4 Months Since Therapy

It’s been four months since the last time I’ve been to a professional therapist/psychologist/psychiatrist. I may have mentioned in a previous blog that my psychologist that I had been seeing at the Vet Center (part of the VA) moved on to a better job. I don’t blame him. I know I’ve mentioned before that all the good ones leave the VA and the ones that can’t do the job very well get comfortable at the VA because they get paid whether they do a good job or not. The ones that are worth a darn know they don’t have to put up with the bureaucratic stupidity that is the U.S. Department of Veterans Affairs, they can make it elsewhere. In the last couple of years, I’ve seen way too many mental health professionals come and go at the local VA I use.

Overall, I’ve been doing well since my doctor left. So, let me first say, to make sure there’s no confusion, I do not feel like my world is crashing down on me. I’m ok, I promise.  However, I am starting to notice some things about myself that suggest I should start looking for a new therapist. In the last month, I find my frustration with life events to be more easily provoked. My attention span and interest in things has gone downhill. I have had minor, but very noticeable, bouts with depression.  And I have not been sleeping well at all.  Again, I say, I am handling all of this. I am in no way a danger to myself or others.  (https://storyofmylife.blog/2016/05/21/im-ok-i-promise/).

It was a rough week at work. Three schedule changes, a few contentious exchanges with the boss, and people not showing up to work. I actually started to wonder if I made the right decision in going back to work after taking a year off because of mental health issues. I wasn’t having bad thoughts. Not like the ones documented in my psychological evaluation from last year that the VA ordered. During that session, I discussed with the psychiatrist some of the morbid thoughts I had during my last job. This week, my thoughts were more questioning if the job was worth it, if it were good for my sanity. And with that, the doubts of me being able to function in the workforce flooded my mind. That’s where the bouts of depression came from, I’m sure.  (https://storyofmylife.blog/2016/07/16/depressed-ptsd/).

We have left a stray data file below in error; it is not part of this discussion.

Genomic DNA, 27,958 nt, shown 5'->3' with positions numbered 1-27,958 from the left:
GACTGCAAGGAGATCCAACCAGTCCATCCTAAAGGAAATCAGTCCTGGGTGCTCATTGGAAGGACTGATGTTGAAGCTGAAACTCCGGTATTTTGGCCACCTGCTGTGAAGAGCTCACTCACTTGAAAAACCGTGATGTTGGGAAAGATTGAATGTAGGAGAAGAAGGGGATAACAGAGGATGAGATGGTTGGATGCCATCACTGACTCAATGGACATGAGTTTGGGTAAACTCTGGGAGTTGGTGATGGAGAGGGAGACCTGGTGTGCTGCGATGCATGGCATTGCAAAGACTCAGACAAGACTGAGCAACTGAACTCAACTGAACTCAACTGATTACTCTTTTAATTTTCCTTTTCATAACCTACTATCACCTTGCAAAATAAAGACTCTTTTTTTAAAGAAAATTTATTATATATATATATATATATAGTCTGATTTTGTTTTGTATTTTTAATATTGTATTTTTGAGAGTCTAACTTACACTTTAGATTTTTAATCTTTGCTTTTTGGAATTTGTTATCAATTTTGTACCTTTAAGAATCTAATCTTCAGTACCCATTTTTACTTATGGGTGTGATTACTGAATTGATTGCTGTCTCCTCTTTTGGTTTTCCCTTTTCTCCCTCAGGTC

I took my truck to the shop this week. I only let one shop work on my truck. I told him my budget and a few things that I needed to get worked on. Nothing major. So, I thought. The one issue I figured would be the easiest and cheapest part of my short list was twice as much as my entire budget for maintenance and repairs on my truck. I’m not good under the hood, so I’ll explain it as best I can: The fluid reservoir for the clutch was leaking and the housing for the transmission must be removed to get the root of the problem. Ouch. OUCH. My truck is 16 years old and paid for. The money I spend yearly on maintenance is still much cheaper than a car payment. But, ouch, all at once this time. Well, all at once again.  (https://storyofmylife.blog/2016/07/23/448/).

These were the two highlights of my lows for the week.   I remember not too very long ago how either one of these stressful events would have derailed me. And while I am feeling the effects of these things, both financially and psychologically, I am in control. I am handling each of these things better than I did similar events in the last year and a half. I have my moments when I want to run away or simply punch someone in the throat. But I don’t. I can’t. I’ve come too far in my recovery from my own mind to go that far backwards. A few steps back on a long, forward journey are expected, but I’m not going to start over again. I can’t.

As far as the job goes, YES. I was supposed to go back to work when I did. Any earlier and I might not be handling this as well. Any later and I would have missed out on a great job that I feel at home with. I missed having a job during the year I was not working. And I’m very happy to be where I’m at now, it was perfect timing and I love what I do. I’m learning how to cope with the challenges of functioning in a work environment again, challenges that didn’t seem to be there before I went to Afghanistan. I’m doing pretty well with it.

My truck and I have a lot in common. We both have a lot of miles and wear and tear on us, and both need some maintenance from time to time. And if the maintenance falls too far behind, we run the risk of a catastrophic breakdown. In August 2015, I had a complete breakdown in life and I got “put in the shop” for a while. Since then, until four months ago, I had been getting regular therapy maintenance. Similar to checking the tire pressure or getting an oil change in the truck at regular intervals and having a mechanic check things over. Sometimes for preventative measures, sometimes for repairs, for both me and the truck. I do still take my medications daily, but I think I need some more maintenance than that right now. Nothing imperative, I just think it’s time to go back to therapy.  (https://storyofmylife.blog/2016/04/16/the-pysch-ward/).